3062self1.jpg

 

 

3062self2.jpg

 

 

3062self3.jpg

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Two clove hitches is just fine and less bulky than a bunch of gay prussiks in rainbow colours. boxing_smiley.gif

 

To avoid crossloading of biner by GriGri, use a 3/8" locking maillon rapide instead of a biner. It might be 2x as heavy but it is 10x less likely to crossload because of the dimensions (long and narrow like a paper clip), and who cares if its heavy, you're aiding.

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Renato Cassarota (sp?) used this set up for all his climbs. He wasn't afraid of a little friction. these are from an email his wife sent me:

 

Thanks for sharing Billygoat.

 

More: death of Renatto Casorotto

 

In either case, those are pretty interesting diagrams given how hard of a level Casorotto was soloing in the Dolomites. Fantasic that you shared them here, thanks from all of us! It looks like he used a single jumar for aiding and dual prussics for freeing if I'm reading that correctly. Thats ballzy.

 

2nd question to Joseph, I know you solo quite a bit using a modified Grigri. Do you have any concerns about crossloading biners and not using backup knots for your gri-gri set up?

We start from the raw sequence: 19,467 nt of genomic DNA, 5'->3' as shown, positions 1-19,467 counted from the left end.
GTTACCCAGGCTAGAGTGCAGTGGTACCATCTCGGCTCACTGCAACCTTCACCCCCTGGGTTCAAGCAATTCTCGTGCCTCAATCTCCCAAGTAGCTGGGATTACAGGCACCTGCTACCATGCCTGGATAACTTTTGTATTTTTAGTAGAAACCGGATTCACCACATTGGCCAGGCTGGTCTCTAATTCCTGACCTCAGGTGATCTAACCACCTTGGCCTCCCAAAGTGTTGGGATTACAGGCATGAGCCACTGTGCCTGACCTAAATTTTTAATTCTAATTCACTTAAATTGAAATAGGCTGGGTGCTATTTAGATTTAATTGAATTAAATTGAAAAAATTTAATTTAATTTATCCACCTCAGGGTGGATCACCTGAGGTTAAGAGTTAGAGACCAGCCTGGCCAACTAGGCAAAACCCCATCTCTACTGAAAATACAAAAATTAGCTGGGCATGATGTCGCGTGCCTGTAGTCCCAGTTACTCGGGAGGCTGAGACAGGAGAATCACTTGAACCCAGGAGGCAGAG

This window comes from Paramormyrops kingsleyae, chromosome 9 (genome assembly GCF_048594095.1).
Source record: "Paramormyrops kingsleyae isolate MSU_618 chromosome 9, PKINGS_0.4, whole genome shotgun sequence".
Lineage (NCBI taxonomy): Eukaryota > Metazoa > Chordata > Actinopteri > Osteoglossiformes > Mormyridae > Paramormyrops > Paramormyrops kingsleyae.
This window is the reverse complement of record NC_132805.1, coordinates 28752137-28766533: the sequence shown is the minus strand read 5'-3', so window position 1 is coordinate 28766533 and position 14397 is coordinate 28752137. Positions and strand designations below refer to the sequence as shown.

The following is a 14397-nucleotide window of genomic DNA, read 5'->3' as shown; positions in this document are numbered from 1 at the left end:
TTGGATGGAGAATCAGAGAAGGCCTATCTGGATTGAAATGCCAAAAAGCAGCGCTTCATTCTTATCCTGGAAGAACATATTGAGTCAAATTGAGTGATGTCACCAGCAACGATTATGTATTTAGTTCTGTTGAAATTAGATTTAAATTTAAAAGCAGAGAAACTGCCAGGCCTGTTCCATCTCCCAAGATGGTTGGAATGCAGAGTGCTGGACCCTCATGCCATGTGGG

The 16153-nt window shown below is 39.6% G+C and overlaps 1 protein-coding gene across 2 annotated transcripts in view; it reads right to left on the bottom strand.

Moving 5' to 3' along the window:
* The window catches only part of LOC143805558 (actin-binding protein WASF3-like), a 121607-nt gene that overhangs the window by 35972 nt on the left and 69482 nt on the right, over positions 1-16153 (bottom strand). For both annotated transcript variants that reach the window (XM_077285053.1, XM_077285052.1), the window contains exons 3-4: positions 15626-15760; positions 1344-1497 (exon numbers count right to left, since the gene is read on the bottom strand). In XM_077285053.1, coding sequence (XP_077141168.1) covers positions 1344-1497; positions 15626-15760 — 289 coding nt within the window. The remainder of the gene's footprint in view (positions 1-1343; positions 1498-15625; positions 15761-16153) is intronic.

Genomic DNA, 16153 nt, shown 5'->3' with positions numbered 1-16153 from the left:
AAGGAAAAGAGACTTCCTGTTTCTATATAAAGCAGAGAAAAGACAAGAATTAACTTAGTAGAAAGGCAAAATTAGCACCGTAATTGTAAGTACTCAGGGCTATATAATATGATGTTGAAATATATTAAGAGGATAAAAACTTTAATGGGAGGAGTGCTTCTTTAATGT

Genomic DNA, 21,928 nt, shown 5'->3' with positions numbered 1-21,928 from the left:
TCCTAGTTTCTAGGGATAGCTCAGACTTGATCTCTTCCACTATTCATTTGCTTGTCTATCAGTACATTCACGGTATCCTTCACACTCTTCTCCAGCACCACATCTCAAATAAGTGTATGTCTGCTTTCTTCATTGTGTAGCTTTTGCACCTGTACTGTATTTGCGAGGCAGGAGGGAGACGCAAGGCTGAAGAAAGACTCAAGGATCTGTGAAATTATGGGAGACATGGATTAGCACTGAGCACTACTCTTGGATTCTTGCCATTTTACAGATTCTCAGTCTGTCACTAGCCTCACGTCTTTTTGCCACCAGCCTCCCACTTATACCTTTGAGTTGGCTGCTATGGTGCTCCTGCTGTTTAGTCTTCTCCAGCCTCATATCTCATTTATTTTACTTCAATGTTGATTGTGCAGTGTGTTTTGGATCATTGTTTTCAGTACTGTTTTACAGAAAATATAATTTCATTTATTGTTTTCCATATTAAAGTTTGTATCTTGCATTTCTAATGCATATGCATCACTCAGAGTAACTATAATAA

Regards:

 

Bill

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I'm not Joseph but I do solo with a GriGri often enough. I believe that I use the same modified device he does.

 

I have no difficulties with crossloading, the modification serves to keep the device correctly oriented which by default keeps the biner correct also. I do tie back ups when climbing with that setup. I find that if I tie in frequently I have to manualy feed rope through the device, if I leave a little more space the device feeds itself a bit better. For me it is my constantly adapting style. If I am worried about the moves and want a short backup I have to stop frequently and feed rope. If my head lets me run it out a bit the rope takes care of itself. Sort of backwards from how you would really like it.

 

On the other hand I have never taken a fall where the GriGri slipped and the backups ended up loaded.

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I use [a] grigri